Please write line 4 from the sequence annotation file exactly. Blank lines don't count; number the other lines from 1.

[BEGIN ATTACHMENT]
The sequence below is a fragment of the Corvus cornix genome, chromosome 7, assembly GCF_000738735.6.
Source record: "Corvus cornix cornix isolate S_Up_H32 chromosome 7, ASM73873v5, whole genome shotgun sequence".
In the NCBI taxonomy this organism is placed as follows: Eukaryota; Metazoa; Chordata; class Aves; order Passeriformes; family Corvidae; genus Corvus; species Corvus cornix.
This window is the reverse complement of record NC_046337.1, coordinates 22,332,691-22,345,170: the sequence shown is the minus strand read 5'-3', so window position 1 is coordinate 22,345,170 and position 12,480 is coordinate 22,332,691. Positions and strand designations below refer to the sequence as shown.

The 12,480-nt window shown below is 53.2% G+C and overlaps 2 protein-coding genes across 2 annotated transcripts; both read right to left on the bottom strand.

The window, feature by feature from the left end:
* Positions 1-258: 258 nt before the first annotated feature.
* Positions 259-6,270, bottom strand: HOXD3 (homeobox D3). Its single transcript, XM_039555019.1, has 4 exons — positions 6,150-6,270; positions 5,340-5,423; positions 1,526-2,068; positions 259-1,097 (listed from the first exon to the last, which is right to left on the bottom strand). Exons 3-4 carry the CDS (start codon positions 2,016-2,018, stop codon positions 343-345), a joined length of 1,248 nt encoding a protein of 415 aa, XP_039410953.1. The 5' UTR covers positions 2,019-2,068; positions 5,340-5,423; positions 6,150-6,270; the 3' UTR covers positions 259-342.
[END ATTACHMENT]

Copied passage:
This window is the reverse complement of record NC_046337.1, coordinates 22,332,691-22,345,170: the sequence shown is the minus strand read 5'-3', so window position 1 is coordinate 22,345,170 and position 12,480 is coordinate 22,332,691. Positions and strand designations below refer to the sequence as shown.